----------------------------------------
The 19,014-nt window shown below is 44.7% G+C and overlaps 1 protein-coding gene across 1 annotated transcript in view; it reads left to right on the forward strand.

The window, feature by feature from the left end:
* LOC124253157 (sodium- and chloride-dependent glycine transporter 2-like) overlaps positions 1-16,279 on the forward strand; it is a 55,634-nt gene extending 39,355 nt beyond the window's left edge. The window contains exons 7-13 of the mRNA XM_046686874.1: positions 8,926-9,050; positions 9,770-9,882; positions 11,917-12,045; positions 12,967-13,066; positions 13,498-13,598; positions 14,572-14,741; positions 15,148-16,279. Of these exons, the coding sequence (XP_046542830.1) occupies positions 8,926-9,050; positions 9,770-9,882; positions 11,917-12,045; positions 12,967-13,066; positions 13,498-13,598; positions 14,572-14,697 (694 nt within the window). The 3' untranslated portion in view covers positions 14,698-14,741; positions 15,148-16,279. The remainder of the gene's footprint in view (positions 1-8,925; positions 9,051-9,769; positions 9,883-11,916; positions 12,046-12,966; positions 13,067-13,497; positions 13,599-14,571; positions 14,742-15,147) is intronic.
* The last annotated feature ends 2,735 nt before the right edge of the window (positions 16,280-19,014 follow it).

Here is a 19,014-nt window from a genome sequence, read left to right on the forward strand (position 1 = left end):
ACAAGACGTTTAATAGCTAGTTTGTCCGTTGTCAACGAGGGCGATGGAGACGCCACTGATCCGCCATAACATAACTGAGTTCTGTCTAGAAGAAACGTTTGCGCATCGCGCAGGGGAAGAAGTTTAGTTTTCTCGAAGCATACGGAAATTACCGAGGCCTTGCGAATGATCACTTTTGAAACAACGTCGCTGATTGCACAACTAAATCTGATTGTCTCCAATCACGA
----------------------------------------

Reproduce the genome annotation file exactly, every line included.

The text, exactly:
The 19,014-nt window shown below is 44.7% G+C and overlaps 1 protein-coding gene across 1 annotated transcript in view; it reads left to right on the forward strand.

The window, feature by feature from the left end:
* LOC124253157 (sodium- and chloride-dependent glycine transporter 2-like) overlaps positions 1-16,279 on the forward strand; it is a 55,634-nt gene extending 39,355 nt beyond the window's left edge. The window contains exons 7-13 of the mRNA XM_046686874.1: positions 8,926-9,050; positions 9,770-9,882; positions 11,917-12,045; positions 12,967-13,066; positions 13,498-13,598; positions 14,572-14,741; positions 15,148-16,279. Of these exons, the coding sequence (XP_046542830.1) occupies positions 8,926-9,050; positions 9,770-9,882; positions 11,917-12,045; positions 12,967-13,066; positions 13,498-13,598; positions 14,572-14,697 (694 nt within the window). The 3' untranslated portion in view covers positions 14,698-14,741; positions 15,148-16,279. The remainder of the gene's footprint in view (positions 1-8,925; positions 9,051-9,769; positions 9,883-11,916; positions 12,046-12,966; positions 13,067-13,497; positions 13,599-14,571; positions 14,742-15,147) is intronic.
* The last annotated feature ends 2,735 nt before the right edge of the window (positions 16,280-19,014 follow it).

Here is a 19,014-nt window from a genome sequence, read left to right on the forward strand (position 1 = left end):
ACAAGACGTTTAATAGCTAGTTTGTCCGTTGTCAACGAGGGCGATGGAGACGCCACTGATCCGCCATAACATAACTGAGTTCTGTCTAGAAGAAACGTTTGCGCATCGCGCAGGGGAAGAAGTTTAGTTTTCTCGAAGCATACGGAAATTACCGAGGCCTTGCGAATGATCACTTTTGAAACAACGTCGCTGATTGCACAACTAAATCTGATTGTCTCCAATCACGA